Philly slows down civil forfeiture (Brentin Mock) – Attorney General Jeff Sessions endorses the practice of equitable sharing from civil forfeiture. However, Philadelphia filed an injunction against itself to stop profiting off confiscated property.
Larry Krasner’s strategy for fairer Philly (Dann Cuellar) – Larry Krasner, Philly’s new District Attorney, outlines changes he plans to make for Philadelphia courts—among them, the use of civil forfeiture when there is no crime conviction.
‘Policing for Profit’ in Philadelphia Comes to an End (Brentin Mock) - “Under a new consent decree agreement… police and prosecutors can only seize people’s assets under a very limited set of circumstances— mainly if they can prove that it is evidence for a major criminal case—but those seized assets cannot be used to pay for police salaries or expenses. Also under the new agreement, the victims of past civil asset forfeiture abuse are entitled to reparations.”
Civil asset forfeiture reform: Don’t expect Philly DA and police to stop seizing money anytime soon (Max Marin) - Marin lays out the results and flaws in the City’s Civil Forfeiture reform, highlighting weak limits on seizures, and the lack of any strict legal limits on the city taking assets from un-convicted individuals.
iv. City Budget & Expensive Overtime
Cop overtime costs millions (Claudia Vargas & Chris Palmer) – Cops testifying or waiting to testify in court are entitled to overtime pay. Overtime testifying pay cost $12 million alone in the first seven months of the 2018 fiscal year.
2019 Police Budget Increase and Personnel Expansion (2019 City Budget) - From the City Budget: “To reach and maintain a sworn strength of 6,525 in the Police Department, as well as pay for cost increases related to the Federation of Police labor award, the Police Department’s budget grows by over $18 million from the FY18 estimate. “
v. Police Union Contracts
City and police union agree to $245 M contract (Chris Palmer and Claudia Vargas) – In 2017, Police and the city negotiated a new contract, which in combination with two other contracts at the time, were $45 million over budget in its 5-year fiscal plan.
Pay raises and overtime controls in new contracts (Dana DiFilippo) – The new 2017 contract included a total of 10.5% raise, as well as special event scheduling measures to curb spikes in overtime costs. Further increases to pensions were also parts of the deal.
New contract doesn’t improve police disicipline (Max Marin) – The 2017 contract did not implement disciplinary measures to stop police misconduct. Its stipulations make it very easy to rehire abusive cops.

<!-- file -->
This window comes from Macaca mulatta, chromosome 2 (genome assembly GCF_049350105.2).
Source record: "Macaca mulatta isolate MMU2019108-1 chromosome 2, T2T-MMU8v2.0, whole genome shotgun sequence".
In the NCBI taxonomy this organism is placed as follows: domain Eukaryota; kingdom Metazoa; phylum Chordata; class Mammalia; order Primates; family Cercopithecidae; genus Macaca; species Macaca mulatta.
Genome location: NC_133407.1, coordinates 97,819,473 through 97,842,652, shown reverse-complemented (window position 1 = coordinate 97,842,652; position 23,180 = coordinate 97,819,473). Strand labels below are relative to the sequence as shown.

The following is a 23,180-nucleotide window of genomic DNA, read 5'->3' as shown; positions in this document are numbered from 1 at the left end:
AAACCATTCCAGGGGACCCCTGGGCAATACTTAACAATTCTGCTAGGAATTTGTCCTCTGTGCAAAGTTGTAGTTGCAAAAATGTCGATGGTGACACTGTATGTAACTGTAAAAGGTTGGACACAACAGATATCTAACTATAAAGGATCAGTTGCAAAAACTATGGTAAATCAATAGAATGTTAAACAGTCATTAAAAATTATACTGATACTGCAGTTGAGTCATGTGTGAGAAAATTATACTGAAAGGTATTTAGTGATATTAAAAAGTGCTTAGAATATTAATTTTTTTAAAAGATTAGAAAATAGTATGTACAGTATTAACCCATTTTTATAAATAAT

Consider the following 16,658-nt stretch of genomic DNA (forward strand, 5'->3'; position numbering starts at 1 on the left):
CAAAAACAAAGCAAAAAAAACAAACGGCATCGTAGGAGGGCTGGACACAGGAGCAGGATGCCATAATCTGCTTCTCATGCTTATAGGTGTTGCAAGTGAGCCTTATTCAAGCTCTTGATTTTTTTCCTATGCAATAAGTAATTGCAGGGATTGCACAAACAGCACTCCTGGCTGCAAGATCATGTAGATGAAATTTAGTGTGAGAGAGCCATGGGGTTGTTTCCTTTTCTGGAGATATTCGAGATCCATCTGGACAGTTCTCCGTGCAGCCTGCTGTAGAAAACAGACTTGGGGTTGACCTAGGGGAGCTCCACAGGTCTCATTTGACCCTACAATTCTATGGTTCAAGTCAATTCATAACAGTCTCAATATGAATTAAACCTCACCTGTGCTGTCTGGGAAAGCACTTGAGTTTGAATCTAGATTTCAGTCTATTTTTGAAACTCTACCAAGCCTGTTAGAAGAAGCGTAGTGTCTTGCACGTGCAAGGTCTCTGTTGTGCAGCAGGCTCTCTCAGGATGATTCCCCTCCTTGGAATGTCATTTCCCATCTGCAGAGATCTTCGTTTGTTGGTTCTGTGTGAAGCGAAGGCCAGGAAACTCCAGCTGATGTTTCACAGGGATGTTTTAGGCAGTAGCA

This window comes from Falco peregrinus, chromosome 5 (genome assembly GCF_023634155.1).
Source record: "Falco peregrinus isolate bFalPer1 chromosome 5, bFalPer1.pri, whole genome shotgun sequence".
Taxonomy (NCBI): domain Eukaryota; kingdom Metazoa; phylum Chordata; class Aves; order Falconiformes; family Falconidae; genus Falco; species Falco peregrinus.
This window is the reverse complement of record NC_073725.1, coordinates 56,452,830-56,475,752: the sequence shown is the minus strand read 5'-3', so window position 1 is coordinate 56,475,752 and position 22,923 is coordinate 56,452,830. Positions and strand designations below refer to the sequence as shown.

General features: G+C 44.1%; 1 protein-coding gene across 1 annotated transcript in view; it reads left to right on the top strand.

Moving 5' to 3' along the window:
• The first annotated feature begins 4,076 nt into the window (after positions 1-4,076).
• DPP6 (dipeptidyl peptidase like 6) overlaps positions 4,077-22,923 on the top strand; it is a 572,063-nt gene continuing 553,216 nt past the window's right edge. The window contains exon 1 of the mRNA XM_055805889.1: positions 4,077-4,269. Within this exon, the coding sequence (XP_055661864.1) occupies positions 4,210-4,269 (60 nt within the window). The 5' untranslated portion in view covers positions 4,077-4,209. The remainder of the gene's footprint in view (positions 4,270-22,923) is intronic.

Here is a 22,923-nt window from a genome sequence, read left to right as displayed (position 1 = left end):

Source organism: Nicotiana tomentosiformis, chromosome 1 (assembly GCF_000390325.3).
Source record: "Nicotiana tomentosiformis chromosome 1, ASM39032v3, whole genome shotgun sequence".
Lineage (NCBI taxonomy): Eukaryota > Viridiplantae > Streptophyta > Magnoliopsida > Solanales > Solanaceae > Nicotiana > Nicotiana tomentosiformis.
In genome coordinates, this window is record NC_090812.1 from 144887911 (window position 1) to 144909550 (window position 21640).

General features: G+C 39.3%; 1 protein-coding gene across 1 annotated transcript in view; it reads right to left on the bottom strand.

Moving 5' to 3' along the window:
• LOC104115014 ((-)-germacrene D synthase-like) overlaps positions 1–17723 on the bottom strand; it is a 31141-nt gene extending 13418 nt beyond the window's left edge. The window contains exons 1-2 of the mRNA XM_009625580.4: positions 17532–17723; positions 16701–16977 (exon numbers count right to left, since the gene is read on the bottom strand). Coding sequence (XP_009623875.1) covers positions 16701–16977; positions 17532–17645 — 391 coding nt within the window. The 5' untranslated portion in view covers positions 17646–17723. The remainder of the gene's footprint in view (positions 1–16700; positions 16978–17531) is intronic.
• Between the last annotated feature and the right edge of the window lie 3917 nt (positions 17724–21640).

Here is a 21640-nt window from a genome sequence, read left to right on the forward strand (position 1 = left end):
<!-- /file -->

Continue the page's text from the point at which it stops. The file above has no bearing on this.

Campaign Zero: Contracts – How to remove unfair protections that favor police misconduct.
vi. Block Parties
Police Ban 922 Streets from Block Parties (Julia Terruso) – The Philadelphia PD will automatically deny block parties to streets that are on their ban list. Their bans lists are heavily concentrated in
New Restrictive Block Party Rules (Colt Shaw) - As of summer 2018, all of your block parties have to be pre-approved (or denied) by the cops before they can be approved by the city.
Police-Pre-approval Ended for Block Parties (Michaela Winburg) - After only a few months, the city ends its’ policy of putting cops on the front end of the block party approval process.
vii. Stop and Frisk
Black neighborhoods see more stop-and-frisk (Samantha Melamed)– Neighborhoods that are mostly black have 70 percent more frisks than neighborhoods that aren’t. Despite the fact that bias training attempts to reduce police racism, stop-and-frisk still targets neighborhoods by whether or not mostly black people live there.
Stop-and-frisk goes down, but still too high (Bobby Allyn) – Though the counts of stop-and-frisk may have gone down, about one in five stops are still unconstitutional. We should be trying to stop
Why stop-and-frisk might not really be decreasing (Anna Orso) – Police have changed how they report stop-and-frisk, and it may only look like it’s gotten better, when it’s really only reducing the number of stop-and-frisks that ‘count’.
Limited progress on stop-and-frisk (ACLU Pennsylvania)
Remnants of stop-and-frisk in New York (Mike Bostock & Ford Fessenden) – Looking at New York’s ban. Even though a federal judge ruled stop-and-frisk unconstitutional in 2013, the practice did not immediately go away. However, crime rate did drop as stop-and-frisk was dialed back.
viii. Murder Clearance Rate
Philly's Increasingly Unsolved Murders (Max Marin) – Philly’s unusually low homicide clearance rate (investigations that lead to arrests) in the years leading up to 2017.
More than Half Philly Murders Go Unsolved (Chris Palmer) – Recent requirements in witness treatment may have caused the murder clearance rate to drop, despite the fact that other cities with the same standards maintain a high clearance rate.
How to Improve the Murder Clearance Rate in U.S. Cities (Anthony Williams) – increasing detectives, improving access to forensic services, raising hiring standards for leadership, and combating witness intimidation will increase the number of homicide cases that are solved.
How Many Crimes Do Your Police Clear? (Martin Kaste) - FBI database that allows you to compare clearance rate statistics between different jurisdictions. There are discrepancies regarding how data is submitted to the FBI; reader beware.
ix. Cops and Residency Requirements
Why cops might live where they live (David Hilbert) – Oak Lane and Wynnefield, majority black neighborhoods, are the places in Philly with the highest police residency. These neighborhoods are very homogeneously middle class.
Philly relaxes residence requirements (Claudia Vargas & Chris Palmer) – Philly no longer required cops to live within city limits after five years of becoming a full-fledged officer. As of 2017, at least 15% of the police force has taken the opportunity to do so.